Another indicator that might give a better sense of how Pakistan is juggling its relationships with Iran and Saudi Arabia is the level of diplomatic activity with Iran. While Pakistan and Saudi Arabia have had no high profile exchanges – except for the meeting between Salman and Sharif – since the Pakistani decision to remain neutral on Yemen, the Iranian foreign minister, Javed Zarif, visited Pakistan in April as well as early August; the April visit was while the Pakistani parliament was deliberating on whether to support the Saudi campaign in Yemen. And, earlier this week, on 25 August, a technical delegation from Iran’s commerce ministry landed in Pakistan to explore the possibility of increasing the bilateral trade between the two countries to $5 billion.
Conclusion
 
Pakistan’s decision to stay out of the Yemen conflict is not simply based on concerns that Shi'a-Sunni sectarian tensions might increase within its populace, or that it could not afford to distract its security apparatus away from the various insurgencies within its borders. Rather, it represents a larger regional shift that will likely see Pakistan pivot away from Saudi Arabia into Iran’s embrace, a move that will also be supported by China. Saudi Arabia and its Gulf allies must be sensing this shift. What steps Saudi Arabia will take to counter this possibility in Pakistan and other countries as Iran grows in confidence remains to be seen. Within the Middle East regional system, the Saudis have played on the hackneyed fault lines of Arab-vs-Persian and Sunni-vs-Shi'a in order to rope in countries such as Jordan and Egypt, as witnessed in the Yemen campaign. Is this a viable option, however? Instead of visiting destruction upon a country, as in Yemen, in order to gain the upper hand in its cold war with Iran, Saudi Arabia might be better off engaging Iran directly. Pakistan seems to be choosing a less hostile course – even if it is not a preferred method of Saudis policymakers. If other countries in the region, especially Turkey, follow the same course, Saudi Arabia might quickly find itself running out of options in its bid for regional hegemony over and against Iran.

By Afro-Middle East Centre

Allegedly, the current Saudi-led onslaught on Yemen has already caused destruction that resembles the destruction wrought in Syria over the last four years. However, the war in Yemen, like the Syrian crisis, cannot simply be viewed through a domestic Yemeni lens,  for Yemen has become a playground for various regional forces carving out their alliances and rivalries within the matrix of the greater Middle East cold war between Iran and Saudi Arabia. These alliances, rivalries and the intentions of the various actors – including those who are geographically only peripherally attached to this regional system – must be understood within the framework of this confluence of multiple aims and objectives.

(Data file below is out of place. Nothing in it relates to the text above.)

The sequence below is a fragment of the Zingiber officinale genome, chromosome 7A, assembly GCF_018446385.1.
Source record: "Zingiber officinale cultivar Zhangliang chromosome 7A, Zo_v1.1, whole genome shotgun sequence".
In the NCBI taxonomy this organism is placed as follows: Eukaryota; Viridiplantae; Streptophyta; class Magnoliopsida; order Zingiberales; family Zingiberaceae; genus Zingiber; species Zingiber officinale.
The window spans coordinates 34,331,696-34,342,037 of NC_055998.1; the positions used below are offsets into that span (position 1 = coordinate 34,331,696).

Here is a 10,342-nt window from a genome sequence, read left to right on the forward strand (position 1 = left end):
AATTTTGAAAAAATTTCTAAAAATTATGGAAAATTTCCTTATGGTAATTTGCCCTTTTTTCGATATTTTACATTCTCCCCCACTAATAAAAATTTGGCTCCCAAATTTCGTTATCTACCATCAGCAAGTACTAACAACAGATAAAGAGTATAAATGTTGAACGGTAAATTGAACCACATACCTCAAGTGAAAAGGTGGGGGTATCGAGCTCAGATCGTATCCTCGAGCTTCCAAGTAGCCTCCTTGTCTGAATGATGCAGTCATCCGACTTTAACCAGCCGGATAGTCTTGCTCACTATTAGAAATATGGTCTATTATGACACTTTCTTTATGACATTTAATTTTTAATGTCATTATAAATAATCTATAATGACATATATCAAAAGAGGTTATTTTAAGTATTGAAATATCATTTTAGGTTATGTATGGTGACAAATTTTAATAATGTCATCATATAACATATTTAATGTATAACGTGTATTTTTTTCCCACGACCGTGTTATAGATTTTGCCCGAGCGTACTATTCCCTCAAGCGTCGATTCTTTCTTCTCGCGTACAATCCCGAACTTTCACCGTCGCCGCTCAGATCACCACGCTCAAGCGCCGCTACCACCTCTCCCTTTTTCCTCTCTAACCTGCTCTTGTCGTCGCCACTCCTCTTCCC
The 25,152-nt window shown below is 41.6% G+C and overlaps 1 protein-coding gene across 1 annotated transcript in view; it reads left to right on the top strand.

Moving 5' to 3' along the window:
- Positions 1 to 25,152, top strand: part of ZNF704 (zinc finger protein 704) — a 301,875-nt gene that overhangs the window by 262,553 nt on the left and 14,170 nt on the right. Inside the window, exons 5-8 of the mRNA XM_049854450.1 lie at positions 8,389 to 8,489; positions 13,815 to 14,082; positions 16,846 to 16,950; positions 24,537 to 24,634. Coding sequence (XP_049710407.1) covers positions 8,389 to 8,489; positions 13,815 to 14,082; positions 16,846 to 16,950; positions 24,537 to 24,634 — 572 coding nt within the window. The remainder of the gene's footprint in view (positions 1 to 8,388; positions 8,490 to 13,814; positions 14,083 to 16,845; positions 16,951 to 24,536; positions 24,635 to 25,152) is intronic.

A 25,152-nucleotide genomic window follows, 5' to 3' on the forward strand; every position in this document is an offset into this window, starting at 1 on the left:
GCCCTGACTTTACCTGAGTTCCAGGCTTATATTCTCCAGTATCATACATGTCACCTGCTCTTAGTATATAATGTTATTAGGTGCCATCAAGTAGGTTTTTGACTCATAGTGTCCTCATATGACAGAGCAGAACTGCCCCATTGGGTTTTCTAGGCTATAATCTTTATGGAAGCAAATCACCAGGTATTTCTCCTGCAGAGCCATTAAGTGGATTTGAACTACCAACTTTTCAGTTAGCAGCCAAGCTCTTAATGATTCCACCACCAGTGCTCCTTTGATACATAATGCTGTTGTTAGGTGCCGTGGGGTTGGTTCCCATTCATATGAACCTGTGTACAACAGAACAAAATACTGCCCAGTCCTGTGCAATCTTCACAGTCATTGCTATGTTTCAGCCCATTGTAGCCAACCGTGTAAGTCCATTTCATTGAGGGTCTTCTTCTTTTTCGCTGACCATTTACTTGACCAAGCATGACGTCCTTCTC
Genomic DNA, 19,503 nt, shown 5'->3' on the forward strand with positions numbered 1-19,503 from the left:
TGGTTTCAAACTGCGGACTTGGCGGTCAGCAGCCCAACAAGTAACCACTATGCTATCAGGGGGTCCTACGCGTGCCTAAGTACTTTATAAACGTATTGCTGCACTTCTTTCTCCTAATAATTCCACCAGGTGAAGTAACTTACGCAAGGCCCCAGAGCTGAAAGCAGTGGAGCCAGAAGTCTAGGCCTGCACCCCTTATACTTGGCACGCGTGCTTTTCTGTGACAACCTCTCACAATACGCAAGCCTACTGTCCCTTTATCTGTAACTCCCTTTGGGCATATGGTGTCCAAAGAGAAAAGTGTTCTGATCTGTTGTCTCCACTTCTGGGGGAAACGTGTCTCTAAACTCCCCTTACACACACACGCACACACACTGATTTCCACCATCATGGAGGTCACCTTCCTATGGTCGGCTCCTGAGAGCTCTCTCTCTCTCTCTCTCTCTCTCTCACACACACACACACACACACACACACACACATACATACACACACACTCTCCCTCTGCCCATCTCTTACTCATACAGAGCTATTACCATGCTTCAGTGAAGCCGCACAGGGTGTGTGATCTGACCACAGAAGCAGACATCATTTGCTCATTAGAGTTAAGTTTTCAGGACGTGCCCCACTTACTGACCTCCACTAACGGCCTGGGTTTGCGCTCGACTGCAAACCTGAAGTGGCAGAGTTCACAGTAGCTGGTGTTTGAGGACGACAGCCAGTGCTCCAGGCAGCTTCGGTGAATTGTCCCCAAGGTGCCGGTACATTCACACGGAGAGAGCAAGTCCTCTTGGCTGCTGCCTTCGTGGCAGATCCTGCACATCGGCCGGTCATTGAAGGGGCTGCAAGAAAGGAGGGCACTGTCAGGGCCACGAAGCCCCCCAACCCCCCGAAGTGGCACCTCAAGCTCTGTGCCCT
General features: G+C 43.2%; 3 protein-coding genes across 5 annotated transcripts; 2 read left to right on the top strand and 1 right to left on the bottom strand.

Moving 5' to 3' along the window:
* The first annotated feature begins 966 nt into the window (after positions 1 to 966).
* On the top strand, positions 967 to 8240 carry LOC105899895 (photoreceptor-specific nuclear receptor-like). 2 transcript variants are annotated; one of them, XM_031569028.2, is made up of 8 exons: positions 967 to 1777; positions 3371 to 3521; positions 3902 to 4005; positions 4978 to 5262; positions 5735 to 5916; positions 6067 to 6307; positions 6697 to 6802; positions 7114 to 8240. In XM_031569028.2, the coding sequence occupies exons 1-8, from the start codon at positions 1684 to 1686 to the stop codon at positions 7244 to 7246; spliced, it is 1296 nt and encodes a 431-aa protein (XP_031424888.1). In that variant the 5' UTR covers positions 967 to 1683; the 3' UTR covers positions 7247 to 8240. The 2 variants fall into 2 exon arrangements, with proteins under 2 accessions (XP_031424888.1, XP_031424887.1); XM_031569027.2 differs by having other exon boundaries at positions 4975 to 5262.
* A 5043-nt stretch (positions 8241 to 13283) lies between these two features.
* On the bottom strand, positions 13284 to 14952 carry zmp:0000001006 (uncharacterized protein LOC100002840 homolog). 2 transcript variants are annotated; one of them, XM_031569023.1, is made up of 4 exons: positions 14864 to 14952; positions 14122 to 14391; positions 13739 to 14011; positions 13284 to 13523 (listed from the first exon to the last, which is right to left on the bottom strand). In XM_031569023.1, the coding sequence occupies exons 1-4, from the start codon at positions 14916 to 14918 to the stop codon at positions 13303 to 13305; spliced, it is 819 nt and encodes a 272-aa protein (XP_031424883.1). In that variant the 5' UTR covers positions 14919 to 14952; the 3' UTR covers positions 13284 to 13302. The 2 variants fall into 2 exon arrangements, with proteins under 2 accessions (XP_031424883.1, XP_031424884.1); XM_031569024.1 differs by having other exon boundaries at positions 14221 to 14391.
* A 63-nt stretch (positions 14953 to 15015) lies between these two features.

Two of those peripherally-attached countries are Turkey and Pakistan. While Turkey straddles the boundaries between the Middle East and Europe and Central Asia, and Pakistan occupies the area separating the Middle East from South Asia, both countries are often inextricably drawn into the conflictual Middle East regional system, usually despite their best efforts. The war in Yemen is illustrative of these dynamics. Pakistan’s response to the Saudi war on Yemen is a good recent case to explore these machinations.
Pakistani-Saudi relations
 
The history of Pakistan-Saudi Arabia relations is long, and has frequently been described by roleplayers in both countries as strong and dependable. The close collaboration between the two states in the 1980s against the Soviet Union’s invasion of Afghanistan is often cited to substantiate this point. Additionally, the Pakistani ruling party and its prime minister, Nawaz Sharif, also enjoy exceptionally close ties with the Saudi royal family. When Sharif’s government was overthrown in 1999 by the then-military chief General Pervez Musharraf, Sharif chose Saudi Arabia for his exile, and has since benefited from Saudi largesse, both in his personal capacity and on behalf of Pakistan during his current tenure as prime minister. Examples range from 200 tonnes of dates gifted to Pakistan to a $1.5 billion loan to support the Pakistani economy – both in 2014.
The general Pakistani population also holds the kingdom in high regard, and a recent survey showed that ninety-five per cent of Pakistanis view Saudi Arabia favourably. The prestige that Saudi Arabia claims for itself as the caretaker of the two holiest Islamic sites no doubt plays a significant role in this sentiment.Military cooperation between the two countries is also decades old. Pakistani pilots flew Royal Saudi Air Force jets in 1969 to repel incursions from South Yemen; more than 15 000 Pakistani troops were stationed in Saudi Arabia in the 1970s and 1980s; and Pakistani troops were deployed to protect the kingdom from Saddam Hussein during the first Gulf war in 1990. Pakistan also assisted Saudi Arabia in providing trainers and anti-aircraft and anti-tank weaponry to Saudi-backed rebels in Syria. And there is much speculation that Pakistan, the only Muslim state with a nuclear arsenal, could include Saudi Arabia under its nuclear umbrella in the event of Iran becoming a nuclear weapons power, or that it might transfer nuclear weaponry or weapons technology to Riyadh.